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Legal Aspects of Performance Appraisals

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An annual or quarterly performance appraisal can be a useful tool for both employers and employees. Done well, appraisals provide a way for managers to give meaningful feedback to employees to improve their performance. However, when performance appraisals aren't done correctly, they can create serious legal problems for employers in addition to damaging workplace morale.

Performance Appraisals as Evidence

Unfortunately, many employee-employer relationships end up being punctuated not by a hyphen, but by an attorney. When employees feel that they are mistreated in the workplace or feel that they were wrongfully terminated, they may turn to an attorney or file a complaint with a government agency. As you fill in your employee evaluations, keep this in mind. An evaluation that clearly explains the employee's unacceptable performance will bolster your case while an incomplete, inaccurate or unfair document could hurt you.


Performance appraisals frequently come into play when employees come after employers for discrimination. Discrimination laws are relatively broad and essentially place everyone into a protected class. Under federal law, it's illegal to discriminate against a worker on the basis of age (over 40), disability, race, nationality, gender, religion or pregnancy status. Many states add additional categories to this list, too.


Inconsistency comes into play when you design your evaluations. If you use different forms for every employee, you also leave yourself open to discrimination claims. Instead, consider using the same form and the same standards, if not the same goals, for every employee that occupies the same position.

Inappropriate Feedback

Good performance appraisals focus on measurable aspects of a worker's performance at his job. For instance, saying that a salesperson only hit 75 percent of a quarterly sales quota is a measurable fact. Saying that he's "not very good" might be true, but appears subjective. Saying that he is "an angry person" is a personal judgment, while stating that "he swore at three clients on Feb. 6" refers specifically to on-the-job behavior. Giving feedback that focuses on measurable facts and actual behaviors helps to keep the evaluation more professional and avoid the appearance of personal bias. This will help it stand up in court, if necessary.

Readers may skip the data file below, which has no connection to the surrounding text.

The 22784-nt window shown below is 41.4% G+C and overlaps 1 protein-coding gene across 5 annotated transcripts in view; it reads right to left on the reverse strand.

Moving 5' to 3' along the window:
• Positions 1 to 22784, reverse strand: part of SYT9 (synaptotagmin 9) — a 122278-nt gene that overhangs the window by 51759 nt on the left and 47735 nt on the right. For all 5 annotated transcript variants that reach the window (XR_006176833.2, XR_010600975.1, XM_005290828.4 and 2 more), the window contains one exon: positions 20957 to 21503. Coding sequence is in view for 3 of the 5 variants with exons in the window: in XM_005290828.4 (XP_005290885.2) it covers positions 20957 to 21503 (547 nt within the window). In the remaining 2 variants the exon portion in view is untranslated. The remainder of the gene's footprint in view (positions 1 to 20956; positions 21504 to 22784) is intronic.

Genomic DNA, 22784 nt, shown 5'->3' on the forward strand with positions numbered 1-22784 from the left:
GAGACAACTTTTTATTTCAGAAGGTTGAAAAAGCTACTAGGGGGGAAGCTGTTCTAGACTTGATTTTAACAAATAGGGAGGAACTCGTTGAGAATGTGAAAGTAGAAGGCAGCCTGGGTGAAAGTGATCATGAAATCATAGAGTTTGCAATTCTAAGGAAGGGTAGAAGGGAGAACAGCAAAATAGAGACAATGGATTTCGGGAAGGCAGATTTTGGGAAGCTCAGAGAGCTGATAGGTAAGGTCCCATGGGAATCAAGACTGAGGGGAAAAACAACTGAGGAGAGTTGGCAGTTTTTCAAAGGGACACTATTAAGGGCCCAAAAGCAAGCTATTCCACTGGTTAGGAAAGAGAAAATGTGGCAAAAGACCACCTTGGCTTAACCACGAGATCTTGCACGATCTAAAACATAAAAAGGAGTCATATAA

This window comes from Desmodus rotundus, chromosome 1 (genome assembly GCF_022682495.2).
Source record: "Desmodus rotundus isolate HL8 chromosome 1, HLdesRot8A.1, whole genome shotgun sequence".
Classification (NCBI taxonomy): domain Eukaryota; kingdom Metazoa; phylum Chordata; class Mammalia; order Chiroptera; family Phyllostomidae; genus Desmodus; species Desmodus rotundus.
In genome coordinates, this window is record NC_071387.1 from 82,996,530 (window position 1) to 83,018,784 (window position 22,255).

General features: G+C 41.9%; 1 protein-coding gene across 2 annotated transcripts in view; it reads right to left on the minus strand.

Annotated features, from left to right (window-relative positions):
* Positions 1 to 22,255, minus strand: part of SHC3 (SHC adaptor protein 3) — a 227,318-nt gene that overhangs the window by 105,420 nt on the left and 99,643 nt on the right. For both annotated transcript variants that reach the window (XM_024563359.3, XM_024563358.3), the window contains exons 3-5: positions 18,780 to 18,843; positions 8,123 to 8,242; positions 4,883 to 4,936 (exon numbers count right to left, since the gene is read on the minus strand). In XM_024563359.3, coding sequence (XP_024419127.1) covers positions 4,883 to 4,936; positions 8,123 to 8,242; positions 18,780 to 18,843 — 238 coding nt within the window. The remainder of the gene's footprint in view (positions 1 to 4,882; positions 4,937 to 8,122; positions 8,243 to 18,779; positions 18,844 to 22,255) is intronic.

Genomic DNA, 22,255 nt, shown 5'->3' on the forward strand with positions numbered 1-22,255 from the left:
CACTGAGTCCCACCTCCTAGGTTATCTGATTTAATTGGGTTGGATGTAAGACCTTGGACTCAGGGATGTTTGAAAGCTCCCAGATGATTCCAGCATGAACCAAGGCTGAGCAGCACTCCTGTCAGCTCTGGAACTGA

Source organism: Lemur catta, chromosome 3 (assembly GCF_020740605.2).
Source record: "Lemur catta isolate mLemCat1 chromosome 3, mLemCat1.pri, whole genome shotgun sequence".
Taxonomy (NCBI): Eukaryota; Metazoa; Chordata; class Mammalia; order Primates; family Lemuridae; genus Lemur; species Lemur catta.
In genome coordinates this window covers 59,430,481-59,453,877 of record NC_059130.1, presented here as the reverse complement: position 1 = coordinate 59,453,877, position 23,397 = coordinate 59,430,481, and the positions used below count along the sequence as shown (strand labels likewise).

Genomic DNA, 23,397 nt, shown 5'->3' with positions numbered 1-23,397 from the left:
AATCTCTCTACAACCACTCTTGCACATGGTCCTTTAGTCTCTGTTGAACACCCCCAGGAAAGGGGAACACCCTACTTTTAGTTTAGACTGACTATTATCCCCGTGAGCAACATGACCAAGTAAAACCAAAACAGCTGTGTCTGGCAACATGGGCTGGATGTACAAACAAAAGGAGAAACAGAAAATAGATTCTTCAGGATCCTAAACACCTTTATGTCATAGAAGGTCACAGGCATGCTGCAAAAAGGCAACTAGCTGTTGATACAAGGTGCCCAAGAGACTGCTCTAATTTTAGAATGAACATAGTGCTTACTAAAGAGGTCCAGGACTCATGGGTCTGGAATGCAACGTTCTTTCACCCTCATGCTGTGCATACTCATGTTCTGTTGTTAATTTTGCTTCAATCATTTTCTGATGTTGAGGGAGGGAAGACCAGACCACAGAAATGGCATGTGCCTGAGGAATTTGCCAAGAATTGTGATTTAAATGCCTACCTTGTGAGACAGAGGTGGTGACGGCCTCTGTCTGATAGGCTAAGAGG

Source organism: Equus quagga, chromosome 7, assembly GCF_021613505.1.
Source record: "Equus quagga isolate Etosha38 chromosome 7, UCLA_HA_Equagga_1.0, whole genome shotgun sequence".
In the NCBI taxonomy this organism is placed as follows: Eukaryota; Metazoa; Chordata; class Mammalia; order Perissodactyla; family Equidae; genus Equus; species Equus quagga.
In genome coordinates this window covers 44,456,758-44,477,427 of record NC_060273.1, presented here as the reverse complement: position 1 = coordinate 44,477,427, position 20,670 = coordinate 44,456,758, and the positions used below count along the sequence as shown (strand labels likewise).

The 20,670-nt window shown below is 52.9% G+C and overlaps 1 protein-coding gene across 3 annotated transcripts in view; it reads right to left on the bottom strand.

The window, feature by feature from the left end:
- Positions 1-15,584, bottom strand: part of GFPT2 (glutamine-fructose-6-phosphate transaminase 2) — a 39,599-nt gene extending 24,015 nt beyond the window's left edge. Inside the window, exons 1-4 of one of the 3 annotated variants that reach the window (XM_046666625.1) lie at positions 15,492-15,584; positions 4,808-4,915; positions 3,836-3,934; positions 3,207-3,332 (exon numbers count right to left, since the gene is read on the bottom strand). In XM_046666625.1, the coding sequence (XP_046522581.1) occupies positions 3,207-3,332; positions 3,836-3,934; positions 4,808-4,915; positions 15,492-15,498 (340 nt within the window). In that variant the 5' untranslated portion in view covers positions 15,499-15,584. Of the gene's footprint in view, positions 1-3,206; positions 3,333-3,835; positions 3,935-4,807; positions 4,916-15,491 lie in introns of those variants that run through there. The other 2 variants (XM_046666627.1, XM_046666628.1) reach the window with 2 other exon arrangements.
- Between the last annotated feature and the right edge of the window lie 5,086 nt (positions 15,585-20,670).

One of the biggest legal problems with evaluations comes up when you are too kind to an employee. Some managers choose to avoid having an uncomfortable meeting by giving relatively good marks to underperforming employees. However, if you eventually choose to fire that worker because he's bad at his job, he'll be able to use the evaluation against you in court. The employee can use the firing and the evaluation together in an attempt to claim discrimination. In essence, his argument is that, since he's so good at his job – based on his evaluation – he must have been fired due to discrimination.


Once an employee has made a claim against you, assessing her performance becomes very dangerous legally. Just about any employee claim – such as an accusation of discrimination or harassment or filing a worker's compensation claim or a request for family and medical leave – gives that employee a special protected status. If you give that employee a bad review, a court could view it as retaliation for her claim instead of as an honest assessment of her performance. While actually retaliating is illegal, simply telling the truth about a problem employee isn't, but you may have to defend yourself, anyways.


Steve Lander has been a writer since 1996, with experience in the fields of financial services, real estate and technology. His work has appeared in trade publications such as the "Minnesota Real Estate Journal" and "Minnesota Multi-Housing Association Advocate." Lander holds a Bachelor of Arts in political science from Columbia University.

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